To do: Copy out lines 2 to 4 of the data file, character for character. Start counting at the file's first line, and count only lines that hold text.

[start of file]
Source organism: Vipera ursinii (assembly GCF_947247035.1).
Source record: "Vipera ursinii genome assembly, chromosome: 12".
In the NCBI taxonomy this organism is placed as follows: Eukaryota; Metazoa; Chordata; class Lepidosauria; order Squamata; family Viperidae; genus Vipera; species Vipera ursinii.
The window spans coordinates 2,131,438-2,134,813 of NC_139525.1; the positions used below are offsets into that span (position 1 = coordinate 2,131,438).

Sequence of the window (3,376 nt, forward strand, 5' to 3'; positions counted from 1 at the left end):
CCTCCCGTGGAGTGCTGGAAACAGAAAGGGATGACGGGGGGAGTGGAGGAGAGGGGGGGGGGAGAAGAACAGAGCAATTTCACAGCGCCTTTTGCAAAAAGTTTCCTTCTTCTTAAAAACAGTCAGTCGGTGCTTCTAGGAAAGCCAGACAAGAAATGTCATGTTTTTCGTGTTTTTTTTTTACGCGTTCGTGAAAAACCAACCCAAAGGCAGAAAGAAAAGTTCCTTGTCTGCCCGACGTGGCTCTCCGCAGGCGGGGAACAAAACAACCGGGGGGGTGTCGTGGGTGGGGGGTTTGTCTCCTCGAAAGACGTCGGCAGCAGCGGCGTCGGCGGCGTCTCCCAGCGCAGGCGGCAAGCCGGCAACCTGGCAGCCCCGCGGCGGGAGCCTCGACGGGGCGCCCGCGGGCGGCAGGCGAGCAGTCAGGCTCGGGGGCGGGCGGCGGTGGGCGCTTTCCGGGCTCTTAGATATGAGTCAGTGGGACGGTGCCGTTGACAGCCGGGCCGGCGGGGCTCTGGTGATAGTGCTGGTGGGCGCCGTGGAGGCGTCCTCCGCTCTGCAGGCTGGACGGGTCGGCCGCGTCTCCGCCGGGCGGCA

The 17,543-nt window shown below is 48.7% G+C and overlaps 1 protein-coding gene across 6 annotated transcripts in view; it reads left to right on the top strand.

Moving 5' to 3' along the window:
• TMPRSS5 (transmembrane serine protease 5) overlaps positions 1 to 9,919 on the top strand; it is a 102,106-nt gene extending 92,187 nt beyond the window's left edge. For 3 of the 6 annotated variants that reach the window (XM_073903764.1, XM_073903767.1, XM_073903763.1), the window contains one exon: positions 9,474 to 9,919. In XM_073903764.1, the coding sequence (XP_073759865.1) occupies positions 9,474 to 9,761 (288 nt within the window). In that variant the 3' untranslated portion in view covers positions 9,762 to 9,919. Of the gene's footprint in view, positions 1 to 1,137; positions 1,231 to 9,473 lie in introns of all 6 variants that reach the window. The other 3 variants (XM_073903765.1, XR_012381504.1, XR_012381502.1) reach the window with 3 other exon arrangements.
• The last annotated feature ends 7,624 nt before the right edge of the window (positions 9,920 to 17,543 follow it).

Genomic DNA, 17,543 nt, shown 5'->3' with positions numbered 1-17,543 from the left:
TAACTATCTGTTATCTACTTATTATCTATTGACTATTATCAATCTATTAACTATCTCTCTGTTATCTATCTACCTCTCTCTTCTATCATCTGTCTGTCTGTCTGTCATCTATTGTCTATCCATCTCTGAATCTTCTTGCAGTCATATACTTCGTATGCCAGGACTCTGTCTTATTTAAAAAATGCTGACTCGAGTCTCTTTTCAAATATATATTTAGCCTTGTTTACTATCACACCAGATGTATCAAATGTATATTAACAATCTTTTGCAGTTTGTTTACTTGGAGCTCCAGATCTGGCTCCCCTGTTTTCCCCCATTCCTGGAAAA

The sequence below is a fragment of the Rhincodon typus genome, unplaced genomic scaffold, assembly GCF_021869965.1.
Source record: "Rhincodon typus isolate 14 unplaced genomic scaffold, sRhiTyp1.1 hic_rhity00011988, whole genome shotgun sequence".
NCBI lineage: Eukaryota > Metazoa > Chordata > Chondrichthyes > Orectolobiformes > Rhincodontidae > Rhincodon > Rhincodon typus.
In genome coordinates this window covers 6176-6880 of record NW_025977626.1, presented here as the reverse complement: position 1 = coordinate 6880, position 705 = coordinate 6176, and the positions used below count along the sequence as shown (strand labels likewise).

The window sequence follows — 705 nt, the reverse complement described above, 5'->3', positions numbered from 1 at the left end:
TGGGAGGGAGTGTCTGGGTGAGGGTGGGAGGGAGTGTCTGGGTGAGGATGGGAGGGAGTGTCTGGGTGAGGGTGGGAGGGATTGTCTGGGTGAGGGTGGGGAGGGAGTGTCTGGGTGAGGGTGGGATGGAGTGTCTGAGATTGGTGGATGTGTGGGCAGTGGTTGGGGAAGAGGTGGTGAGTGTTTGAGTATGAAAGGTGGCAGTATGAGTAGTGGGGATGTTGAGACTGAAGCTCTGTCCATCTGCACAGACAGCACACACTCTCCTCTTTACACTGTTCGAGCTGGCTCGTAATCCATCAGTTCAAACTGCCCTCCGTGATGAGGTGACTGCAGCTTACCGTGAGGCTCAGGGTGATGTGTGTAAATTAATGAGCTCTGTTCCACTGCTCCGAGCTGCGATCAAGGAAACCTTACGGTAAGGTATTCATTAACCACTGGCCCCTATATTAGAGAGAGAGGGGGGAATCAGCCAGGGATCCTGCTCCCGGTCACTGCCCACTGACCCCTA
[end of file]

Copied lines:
Source record: "Vipera ursinii genome assembly, chromosome: 12".
In the NCBI taxonomy this organism is placed as follows: Eukaryota; Metazoa; Chordata; class Lepidosauria; order Squamata; family Viperidae; genus Vipera; species Vipera ursinii.
The window spans coordinates 2,131,438-2,134,813 of NC_139525.1; the positions used below are offsets into that span (position 1 = coordinate 2,131,438).